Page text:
The number of IT positions in the nation is expected to increase by 15 to 22% by 2027. IT is one of the most in demand sectors in the nation because employers in almost every industry need tech talent to help keep processes running.
Keeping track of IT job trends is important for employers in the sector as well as those outside of it who regularly hire tech staff. Trends in 2021 and into 2022 and beyond include increasing compensation and a candidate-driven market. With plenty of opportunities to choose from, top talent can pick the jobs they want, which means employers must know how to position their openings as competitive. Read on to learn about some top trends in IT jobs to help you do that.
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remote hiring and working are the new norms.
Remote hiring and working are the new norm across any sector where they're possible. As employees discovered during the pandemic, remote work isn’t just possible, it’s got a lot of advantages. Many workers don't want to return to 100% in-office schedules.
That's especially true in the IT sector. Developers and many other technical professionals can work anywhere if they have a computer and a decent internet connection. Employers that aren't poised to support remote IT workforces may lose out on some of the best talent as IT workers prioritize working for employers who are more flexible.
Add in the fact that there are more than 41,000 companies in the IT sector in Canada, and you can see why remote hiring is a plus for employers too. Remote work removes geographical limitations, opening doors to a bigger candidate pool so you can compete with all those other employers.
compensation is trending up.
Canada's workforce is highly educated — it's the most educated workforce in the world. And that's especially true in the IT sector; Canada produces more developer talent than all but five other countries in the world.
This is only one reason for the upward trend of compensation in the industry. Skilled IT professionals know they're in demand and they know their experience, education and skills are valuable to employers. That gives them strong leveraging power.
Remote jobs actually have slightly higher posted salaries on average, and with so many remote positions in the market, that's driving up overall averages. Large companies are driving the trend, increasing offers to score top talent, and midsize and small businesses may need to follow suit to compete in the market.
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new skill sets are in demand.
IT has always been a skills-driving sector, and the skills that are in demand evolve (and sometimes revolve) over time. Skills that are increasing in demand into 2022 and beyond include:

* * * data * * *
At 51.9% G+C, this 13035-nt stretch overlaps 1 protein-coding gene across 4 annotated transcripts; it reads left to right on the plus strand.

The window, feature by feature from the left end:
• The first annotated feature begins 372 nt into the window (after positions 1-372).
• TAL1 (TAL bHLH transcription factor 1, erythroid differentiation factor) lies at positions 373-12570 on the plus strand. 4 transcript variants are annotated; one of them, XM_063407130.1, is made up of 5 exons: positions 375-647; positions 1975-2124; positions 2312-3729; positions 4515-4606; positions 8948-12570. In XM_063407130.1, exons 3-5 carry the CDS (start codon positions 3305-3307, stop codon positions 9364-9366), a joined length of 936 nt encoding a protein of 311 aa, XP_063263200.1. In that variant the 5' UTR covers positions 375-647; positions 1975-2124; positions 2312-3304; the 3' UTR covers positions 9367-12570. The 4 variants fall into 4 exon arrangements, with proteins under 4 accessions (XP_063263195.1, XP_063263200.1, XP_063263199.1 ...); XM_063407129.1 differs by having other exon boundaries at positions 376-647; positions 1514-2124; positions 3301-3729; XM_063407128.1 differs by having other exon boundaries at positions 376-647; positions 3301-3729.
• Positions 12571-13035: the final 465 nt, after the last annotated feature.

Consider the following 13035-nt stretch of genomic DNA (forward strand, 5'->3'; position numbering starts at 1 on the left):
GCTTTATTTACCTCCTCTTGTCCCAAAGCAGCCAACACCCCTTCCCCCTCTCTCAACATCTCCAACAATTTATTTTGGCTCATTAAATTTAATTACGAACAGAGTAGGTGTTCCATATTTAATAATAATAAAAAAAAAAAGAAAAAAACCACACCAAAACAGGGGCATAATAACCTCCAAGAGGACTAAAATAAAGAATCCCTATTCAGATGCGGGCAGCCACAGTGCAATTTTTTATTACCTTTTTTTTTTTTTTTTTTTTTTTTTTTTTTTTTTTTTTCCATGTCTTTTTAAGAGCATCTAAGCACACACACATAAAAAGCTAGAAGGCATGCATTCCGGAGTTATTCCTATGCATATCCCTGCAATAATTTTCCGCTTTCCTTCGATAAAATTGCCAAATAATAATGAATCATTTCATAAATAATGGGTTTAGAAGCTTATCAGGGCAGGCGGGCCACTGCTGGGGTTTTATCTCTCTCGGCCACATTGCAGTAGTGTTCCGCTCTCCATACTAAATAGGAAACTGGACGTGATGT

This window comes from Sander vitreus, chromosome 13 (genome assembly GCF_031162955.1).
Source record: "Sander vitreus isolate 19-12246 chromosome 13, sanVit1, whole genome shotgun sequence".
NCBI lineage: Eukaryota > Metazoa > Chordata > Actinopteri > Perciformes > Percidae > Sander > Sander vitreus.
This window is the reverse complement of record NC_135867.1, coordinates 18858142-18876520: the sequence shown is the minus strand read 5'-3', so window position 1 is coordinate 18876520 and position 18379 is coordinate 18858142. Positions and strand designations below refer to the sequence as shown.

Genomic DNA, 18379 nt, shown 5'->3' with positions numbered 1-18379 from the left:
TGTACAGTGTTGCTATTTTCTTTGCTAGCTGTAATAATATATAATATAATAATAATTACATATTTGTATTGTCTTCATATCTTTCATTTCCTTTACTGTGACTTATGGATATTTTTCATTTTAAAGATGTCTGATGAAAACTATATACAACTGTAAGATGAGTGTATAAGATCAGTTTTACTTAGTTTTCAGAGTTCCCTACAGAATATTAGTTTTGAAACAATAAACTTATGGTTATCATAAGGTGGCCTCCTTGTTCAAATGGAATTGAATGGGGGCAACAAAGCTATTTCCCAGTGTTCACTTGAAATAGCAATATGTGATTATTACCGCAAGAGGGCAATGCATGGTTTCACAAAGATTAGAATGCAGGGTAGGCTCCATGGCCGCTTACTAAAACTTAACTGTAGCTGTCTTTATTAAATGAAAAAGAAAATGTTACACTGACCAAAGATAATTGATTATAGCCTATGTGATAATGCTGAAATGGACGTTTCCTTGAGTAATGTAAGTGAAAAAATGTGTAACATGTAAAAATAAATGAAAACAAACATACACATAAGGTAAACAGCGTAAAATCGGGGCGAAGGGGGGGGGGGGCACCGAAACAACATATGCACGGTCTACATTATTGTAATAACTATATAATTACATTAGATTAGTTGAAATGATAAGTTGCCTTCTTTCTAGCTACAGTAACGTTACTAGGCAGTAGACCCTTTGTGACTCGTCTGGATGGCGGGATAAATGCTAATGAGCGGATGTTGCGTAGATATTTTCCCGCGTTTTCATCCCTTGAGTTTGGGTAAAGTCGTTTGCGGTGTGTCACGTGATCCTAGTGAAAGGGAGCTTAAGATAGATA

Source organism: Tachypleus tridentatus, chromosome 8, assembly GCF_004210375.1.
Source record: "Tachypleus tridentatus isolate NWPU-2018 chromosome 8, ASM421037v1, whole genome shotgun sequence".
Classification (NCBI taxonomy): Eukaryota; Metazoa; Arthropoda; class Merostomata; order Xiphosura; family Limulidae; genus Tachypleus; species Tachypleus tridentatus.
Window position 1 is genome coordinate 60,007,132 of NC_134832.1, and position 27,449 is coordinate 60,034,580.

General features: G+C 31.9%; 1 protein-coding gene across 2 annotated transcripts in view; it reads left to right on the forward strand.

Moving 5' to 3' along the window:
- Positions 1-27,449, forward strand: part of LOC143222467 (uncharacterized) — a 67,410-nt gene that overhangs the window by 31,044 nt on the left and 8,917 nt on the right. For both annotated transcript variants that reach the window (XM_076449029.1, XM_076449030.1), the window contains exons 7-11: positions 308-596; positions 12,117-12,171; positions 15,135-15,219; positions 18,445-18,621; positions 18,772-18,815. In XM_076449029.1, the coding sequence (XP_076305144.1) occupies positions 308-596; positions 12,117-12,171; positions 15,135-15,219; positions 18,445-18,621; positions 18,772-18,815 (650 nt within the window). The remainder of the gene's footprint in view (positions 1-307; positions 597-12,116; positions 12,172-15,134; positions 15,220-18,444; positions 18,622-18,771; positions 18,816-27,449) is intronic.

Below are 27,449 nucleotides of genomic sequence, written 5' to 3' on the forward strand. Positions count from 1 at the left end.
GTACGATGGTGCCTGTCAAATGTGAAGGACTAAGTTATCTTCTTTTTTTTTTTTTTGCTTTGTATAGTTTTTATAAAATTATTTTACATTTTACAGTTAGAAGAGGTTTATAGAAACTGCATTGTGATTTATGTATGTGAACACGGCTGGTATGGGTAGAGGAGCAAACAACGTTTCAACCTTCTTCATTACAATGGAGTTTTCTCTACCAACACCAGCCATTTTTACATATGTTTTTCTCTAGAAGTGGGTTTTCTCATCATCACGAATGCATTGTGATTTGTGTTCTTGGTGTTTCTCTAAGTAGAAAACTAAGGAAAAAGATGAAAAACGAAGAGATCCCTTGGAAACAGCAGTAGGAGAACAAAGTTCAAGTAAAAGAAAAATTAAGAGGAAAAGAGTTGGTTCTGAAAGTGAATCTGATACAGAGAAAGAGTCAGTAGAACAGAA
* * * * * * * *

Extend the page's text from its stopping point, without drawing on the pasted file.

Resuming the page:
- Data. Data is increasingly important for all organizations. Marketing data lets businesses position products to best entice target markets, healthcare data supports rapid research and development and user data can help teams find problem spots with apps or other products for proactive correction. Finding the IT pros that can work with and manage data is important to many businesses.
- Security. Security remains a focus in today's market, and customers are more attuned to it than ever. Businesses that can't promise to keep data safe may not be able to win the trust of customers, so tech staff with cybersecurity experience is critical.
- Coding. Coding is a complex skill in today's market. Different coding skills are required for Android and iPhone development, website development and software builds. Even the back-end and front-end of technical solutions might require different coding skills, and businesses must be able to determine what skills are relevant to their positions and recruit IT talent with those coding skills.
- Scrum or agile development. It's a fast-paced market, so getting solutions from the idea stage and into user hands as quickly as possible can be important. Tech talent with an understanding of scrum or agile development processes can help do that.
acceleration of low-code platforms.
While coding remains a skill that's in high-demand, low-code platforms are gaining traction in the market. Going remote during the pandemic forced employers to adapt their approach to IT and coding and seek out more innovative solutions and platforms. Low-code technologies allow non-IT specialists to do simple IT tasks, and they are rapidly growing in popularity. In 2021 alone, adoption of these platforms increased by 23%.
Employers that are relying on low-code platforms must seek out IT staff willing to work with and support such solutions. They must also consider whether they're replacing non-IT specialists with other staff, what that does for compensation and how it might impact future growth plans.